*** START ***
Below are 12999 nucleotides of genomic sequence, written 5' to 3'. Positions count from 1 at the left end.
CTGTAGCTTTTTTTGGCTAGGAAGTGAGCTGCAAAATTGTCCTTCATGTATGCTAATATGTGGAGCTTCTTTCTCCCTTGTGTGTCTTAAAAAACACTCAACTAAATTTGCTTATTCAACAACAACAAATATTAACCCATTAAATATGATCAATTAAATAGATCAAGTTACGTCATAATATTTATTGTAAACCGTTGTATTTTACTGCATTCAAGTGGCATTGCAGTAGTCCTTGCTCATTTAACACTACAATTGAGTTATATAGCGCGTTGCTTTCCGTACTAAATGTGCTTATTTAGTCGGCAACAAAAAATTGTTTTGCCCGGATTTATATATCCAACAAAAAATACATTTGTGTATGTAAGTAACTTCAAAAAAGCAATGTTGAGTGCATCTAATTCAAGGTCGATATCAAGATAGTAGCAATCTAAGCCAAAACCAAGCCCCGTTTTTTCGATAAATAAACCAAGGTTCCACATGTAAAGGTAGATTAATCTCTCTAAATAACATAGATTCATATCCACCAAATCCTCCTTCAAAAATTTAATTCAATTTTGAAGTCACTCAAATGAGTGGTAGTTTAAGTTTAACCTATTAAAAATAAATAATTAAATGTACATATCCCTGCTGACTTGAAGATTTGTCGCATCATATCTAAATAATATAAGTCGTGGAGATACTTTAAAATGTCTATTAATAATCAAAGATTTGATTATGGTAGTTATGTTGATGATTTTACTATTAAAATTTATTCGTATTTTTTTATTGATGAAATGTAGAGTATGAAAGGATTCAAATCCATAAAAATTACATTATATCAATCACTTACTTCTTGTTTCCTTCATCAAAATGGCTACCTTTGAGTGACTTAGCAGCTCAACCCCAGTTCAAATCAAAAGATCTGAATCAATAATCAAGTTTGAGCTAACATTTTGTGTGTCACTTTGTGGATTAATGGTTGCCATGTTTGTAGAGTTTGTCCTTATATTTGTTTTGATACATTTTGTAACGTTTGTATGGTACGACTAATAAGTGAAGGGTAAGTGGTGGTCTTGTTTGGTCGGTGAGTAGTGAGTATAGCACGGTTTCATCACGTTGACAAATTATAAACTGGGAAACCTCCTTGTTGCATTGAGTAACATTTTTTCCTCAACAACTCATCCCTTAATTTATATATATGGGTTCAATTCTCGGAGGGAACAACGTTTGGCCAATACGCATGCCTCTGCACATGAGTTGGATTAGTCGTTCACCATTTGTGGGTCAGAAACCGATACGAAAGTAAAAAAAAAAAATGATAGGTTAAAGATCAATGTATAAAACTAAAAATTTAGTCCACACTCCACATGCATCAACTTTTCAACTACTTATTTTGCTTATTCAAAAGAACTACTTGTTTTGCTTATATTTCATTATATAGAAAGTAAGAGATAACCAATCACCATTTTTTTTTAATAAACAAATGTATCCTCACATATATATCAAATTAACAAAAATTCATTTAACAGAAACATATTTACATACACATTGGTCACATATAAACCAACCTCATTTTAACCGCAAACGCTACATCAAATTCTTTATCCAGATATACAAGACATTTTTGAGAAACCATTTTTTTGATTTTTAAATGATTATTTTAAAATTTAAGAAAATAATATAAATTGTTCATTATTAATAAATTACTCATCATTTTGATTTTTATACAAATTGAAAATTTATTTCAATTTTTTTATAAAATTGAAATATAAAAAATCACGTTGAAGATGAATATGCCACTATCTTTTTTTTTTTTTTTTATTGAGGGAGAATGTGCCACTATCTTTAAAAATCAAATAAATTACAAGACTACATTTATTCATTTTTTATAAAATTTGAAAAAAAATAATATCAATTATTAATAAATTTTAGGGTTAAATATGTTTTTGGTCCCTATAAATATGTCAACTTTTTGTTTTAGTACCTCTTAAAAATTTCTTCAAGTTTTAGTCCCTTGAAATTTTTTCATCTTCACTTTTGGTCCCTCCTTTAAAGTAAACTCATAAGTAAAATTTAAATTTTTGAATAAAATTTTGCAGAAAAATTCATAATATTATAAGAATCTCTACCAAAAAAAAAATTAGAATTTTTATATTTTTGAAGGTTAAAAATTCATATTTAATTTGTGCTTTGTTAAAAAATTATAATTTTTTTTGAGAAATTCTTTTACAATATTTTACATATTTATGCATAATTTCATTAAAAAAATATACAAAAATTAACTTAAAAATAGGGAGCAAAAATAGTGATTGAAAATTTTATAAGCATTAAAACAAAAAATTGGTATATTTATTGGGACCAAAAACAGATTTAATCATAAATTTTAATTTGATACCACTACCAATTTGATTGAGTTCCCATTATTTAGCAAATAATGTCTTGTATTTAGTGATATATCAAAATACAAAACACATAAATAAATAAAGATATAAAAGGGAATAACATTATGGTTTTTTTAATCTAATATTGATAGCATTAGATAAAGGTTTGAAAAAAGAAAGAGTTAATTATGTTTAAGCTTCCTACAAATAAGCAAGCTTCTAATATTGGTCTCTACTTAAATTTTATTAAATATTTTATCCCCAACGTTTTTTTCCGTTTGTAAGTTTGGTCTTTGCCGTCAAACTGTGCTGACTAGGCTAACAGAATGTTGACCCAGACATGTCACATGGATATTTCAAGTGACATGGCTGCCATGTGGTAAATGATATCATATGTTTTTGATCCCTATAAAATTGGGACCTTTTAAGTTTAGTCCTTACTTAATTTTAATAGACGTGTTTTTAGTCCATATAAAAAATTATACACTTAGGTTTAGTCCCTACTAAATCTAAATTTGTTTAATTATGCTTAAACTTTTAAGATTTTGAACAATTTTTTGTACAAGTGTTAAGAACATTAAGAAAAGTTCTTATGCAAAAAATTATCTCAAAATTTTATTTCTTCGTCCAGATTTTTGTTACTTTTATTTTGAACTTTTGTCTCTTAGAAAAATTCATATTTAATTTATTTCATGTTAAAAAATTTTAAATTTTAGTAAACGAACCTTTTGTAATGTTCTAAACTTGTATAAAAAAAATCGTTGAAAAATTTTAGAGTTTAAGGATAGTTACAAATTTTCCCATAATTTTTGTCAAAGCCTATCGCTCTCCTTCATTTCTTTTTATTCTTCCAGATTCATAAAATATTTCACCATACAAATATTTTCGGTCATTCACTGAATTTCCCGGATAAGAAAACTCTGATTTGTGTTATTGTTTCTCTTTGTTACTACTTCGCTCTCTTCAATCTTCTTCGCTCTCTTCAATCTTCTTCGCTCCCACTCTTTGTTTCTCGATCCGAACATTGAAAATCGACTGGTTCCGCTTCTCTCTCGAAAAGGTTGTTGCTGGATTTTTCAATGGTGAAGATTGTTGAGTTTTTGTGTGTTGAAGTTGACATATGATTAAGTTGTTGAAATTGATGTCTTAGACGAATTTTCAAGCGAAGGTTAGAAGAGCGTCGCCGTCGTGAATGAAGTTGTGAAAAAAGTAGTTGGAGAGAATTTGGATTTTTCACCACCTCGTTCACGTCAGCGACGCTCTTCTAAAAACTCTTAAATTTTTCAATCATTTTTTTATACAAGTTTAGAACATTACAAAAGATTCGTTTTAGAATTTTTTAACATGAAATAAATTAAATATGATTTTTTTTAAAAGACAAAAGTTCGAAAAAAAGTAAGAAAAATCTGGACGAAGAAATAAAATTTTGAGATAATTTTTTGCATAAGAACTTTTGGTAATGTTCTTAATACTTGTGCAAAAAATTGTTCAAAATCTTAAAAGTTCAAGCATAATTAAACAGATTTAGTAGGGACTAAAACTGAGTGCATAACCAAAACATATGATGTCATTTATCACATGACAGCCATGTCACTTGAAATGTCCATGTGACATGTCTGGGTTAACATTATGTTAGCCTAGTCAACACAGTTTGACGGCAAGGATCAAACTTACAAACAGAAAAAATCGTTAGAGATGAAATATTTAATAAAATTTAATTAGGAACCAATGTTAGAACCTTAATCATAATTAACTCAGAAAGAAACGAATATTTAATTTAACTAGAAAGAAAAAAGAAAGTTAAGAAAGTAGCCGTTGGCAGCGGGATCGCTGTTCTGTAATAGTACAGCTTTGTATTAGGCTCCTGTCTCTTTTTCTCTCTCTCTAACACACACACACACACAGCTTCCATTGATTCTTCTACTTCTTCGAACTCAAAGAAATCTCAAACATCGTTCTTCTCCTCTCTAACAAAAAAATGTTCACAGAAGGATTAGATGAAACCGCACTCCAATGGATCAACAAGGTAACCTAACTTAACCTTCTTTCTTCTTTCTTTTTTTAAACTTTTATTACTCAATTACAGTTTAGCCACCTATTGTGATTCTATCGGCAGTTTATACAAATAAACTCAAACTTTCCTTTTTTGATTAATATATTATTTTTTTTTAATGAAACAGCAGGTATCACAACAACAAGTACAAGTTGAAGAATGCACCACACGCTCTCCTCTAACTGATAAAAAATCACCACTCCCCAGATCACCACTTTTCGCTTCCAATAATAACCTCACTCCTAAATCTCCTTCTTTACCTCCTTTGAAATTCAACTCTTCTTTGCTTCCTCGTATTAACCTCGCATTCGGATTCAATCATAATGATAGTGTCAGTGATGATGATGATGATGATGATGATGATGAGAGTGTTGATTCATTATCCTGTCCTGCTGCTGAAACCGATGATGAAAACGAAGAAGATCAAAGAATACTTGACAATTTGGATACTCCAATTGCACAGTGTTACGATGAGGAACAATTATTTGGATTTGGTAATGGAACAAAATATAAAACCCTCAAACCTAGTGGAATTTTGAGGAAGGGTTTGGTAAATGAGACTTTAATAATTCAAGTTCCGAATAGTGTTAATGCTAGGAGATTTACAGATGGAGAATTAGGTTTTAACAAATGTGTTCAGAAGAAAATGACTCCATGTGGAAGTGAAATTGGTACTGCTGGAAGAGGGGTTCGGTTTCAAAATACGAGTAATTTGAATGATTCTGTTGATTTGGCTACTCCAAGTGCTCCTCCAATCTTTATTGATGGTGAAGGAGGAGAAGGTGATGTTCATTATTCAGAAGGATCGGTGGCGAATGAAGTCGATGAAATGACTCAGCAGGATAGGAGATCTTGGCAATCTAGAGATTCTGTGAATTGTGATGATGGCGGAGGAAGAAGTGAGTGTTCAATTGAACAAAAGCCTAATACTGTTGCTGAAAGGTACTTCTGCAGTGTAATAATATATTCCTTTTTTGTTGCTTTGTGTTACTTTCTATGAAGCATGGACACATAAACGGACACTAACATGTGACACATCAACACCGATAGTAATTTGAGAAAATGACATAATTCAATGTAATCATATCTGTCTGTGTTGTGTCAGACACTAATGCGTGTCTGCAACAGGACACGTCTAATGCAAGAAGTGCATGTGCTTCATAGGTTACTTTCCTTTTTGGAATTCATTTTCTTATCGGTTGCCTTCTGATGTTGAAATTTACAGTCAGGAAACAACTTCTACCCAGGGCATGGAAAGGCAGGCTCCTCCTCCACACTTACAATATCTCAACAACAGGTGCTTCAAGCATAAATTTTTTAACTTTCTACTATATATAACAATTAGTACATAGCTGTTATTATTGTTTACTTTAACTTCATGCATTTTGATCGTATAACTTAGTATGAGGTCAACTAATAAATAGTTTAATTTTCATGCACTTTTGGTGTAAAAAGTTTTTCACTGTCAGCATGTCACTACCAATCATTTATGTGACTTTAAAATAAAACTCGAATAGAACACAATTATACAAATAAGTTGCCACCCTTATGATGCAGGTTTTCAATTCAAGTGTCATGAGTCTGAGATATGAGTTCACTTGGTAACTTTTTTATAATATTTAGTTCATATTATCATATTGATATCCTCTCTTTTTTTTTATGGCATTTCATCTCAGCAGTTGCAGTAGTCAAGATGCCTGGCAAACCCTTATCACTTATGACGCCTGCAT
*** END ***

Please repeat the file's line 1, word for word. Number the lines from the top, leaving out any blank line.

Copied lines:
Below are 12999 nucleotides of genomic sequence, written 5' to 3'. Positions count from 1 at the left end.